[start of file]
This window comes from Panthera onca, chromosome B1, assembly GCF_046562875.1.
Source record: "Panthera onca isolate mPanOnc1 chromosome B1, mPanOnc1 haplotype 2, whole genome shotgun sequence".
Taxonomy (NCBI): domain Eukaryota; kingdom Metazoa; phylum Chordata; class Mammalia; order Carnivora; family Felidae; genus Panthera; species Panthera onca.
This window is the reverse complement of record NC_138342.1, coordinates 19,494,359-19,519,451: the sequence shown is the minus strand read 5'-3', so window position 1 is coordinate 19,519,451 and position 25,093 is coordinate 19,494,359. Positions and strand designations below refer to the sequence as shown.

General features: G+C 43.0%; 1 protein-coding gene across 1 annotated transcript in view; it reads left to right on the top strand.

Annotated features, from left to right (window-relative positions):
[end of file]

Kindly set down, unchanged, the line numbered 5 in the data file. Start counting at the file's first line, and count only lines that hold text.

General features: G+C 43.0%; 1 protein-coding gene across 1 annotated transcript in view; it reads left to right on the top strand.